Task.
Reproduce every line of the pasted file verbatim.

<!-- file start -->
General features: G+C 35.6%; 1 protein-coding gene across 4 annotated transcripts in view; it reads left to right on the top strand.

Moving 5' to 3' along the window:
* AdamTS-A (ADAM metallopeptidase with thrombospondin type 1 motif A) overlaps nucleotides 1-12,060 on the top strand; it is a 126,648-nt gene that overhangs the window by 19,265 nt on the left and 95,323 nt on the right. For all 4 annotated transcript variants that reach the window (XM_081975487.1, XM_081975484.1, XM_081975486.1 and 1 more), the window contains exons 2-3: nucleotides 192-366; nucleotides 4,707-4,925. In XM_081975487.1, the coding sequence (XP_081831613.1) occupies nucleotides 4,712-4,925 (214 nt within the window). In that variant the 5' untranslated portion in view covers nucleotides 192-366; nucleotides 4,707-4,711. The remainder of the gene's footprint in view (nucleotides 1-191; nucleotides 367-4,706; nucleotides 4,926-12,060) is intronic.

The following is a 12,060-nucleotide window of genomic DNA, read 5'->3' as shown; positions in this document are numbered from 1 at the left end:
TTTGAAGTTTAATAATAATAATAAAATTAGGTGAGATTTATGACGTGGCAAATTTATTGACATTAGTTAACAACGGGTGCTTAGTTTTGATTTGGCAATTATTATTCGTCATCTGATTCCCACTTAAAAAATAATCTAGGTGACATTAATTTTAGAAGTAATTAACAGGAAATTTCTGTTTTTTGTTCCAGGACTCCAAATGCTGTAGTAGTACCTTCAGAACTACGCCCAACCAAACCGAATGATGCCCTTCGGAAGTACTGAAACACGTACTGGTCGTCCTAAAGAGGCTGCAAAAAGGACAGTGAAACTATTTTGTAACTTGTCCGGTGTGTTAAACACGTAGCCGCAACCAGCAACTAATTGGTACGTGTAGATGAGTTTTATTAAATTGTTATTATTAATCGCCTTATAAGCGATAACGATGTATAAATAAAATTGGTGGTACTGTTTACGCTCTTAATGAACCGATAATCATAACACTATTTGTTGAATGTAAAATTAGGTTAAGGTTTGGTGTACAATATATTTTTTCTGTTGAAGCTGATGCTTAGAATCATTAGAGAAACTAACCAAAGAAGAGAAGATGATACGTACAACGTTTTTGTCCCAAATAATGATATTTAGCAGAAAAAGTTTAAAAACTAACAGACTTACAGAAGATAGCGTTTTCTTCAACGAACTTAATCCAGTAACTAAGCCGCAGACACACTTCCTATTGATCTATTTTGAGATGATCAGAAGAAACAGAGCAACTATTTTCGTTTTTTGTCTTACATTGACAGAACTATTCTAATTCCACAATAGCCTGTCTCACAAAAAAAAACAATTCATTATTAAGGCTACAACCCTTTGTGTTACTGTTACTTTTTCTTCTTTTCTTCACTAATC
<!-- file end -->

General features: G+C 35.6%; 1 protein-coding gene across 4 annotated transcripts in view; it reads left to right on the top strand.

Moving 5' to 3' along the window:
* AdamTS-A (ADAM metallopeptidase with thrombospondin type 1 motif A) overlaps nucleotides 1-12,060 on the top strand; it is a 126,648-nt gene that overhangs the window by 19,265 nt on the left and 95,323 nt on the right. For all 4 annotated transcript variants that reach the window (XM_081975487.1, XM_081975484.1, XM_081975486.1 and 1 more), the window contains exons 2-3: nucleotides 192-366; nucleotides 4,707-4,925. In XM_081975487.1, the coding sequence (XP_081831613.1) occupies nucleotides 4,712-4,925 (214 nt within the window). In that variant the 5' untranslated portion in view covers nucleotides 192-366; nucleotides 4,707-4,711. The remainder of the gene's footprint in view (nucleotides 1-191; nucleotides 367-4,706; nucleotides 4,926-12,060) is intronic.

The following is a 12,060-nucleotide window of genomic DNA, read 5'->3' as shown; positions in this document are numbered from 1 at the left end:
TTTGAAGTTTAATAATAATAATAAAATTAGGTGAGATTTATGACGTGGCAAATTTATTGACATTAGTTAACAACGGGTGCTTAGTTTTGATTTGGCAATTATTATTCGTCATCTGATTCCCACTTAAAAAATAATCTAGGTGACATTAATTTTAGAAGTAATTAACAGGAAATTTCTGTTTTTTGTTCCAGGACTCCAAATGCTGTAGTAGTACCTTCAGAACTACGCCCAACCAAACCGAATGATGCCCTTCGGAAGTACTGAAACACGTACTGGTCGTCCTAAAGAGGCTGCAAAAAGGACAGTGAAACTATTTTGTAACTTGTCCGGTGTGTTAAACACGTAGCCGCAACCAGCAACTAATTGGTACGTGTAGATGAGTTTTATTAAATTGTTATTATTAATCGCCTTATAAGCGATAACGATGTATAAATAAAATTGGTGGTACTGTTTACGCTCTTAATGAACCGATAATCATAACACTATTTGTTGAATGTAAAATTAGGTTAAGGTTTGGTGTACAATATATTTTTTCTGTTGAAGCTGATGCTTAGAATCATTAGAGAAACTAACCAAAGAAGAGAAGATGATACGTACAACGTTTTTGTCCCAAATAATGATATTTAGCAGAAAAAGTTTAAAAACTAACAGACTTACAGAAGATAGCGTTTTCTTCAACGAACTTAATCCAGTAACTAAGCCGCAGACACACTTCCTATTGATCTATTTTGAGATGATCAGAAGAAACAGAGCAACTATTTTCGTTTTTTGTCTTACATTGACAGAACTATTCTAATTCCACAATAGCCTGTCTCACAAAAAAAAACAATTCATTATTAAGGCTACAACCCTTTGTGTTACTGTTACTTTTTCTTCTTTTCTTCACTAATC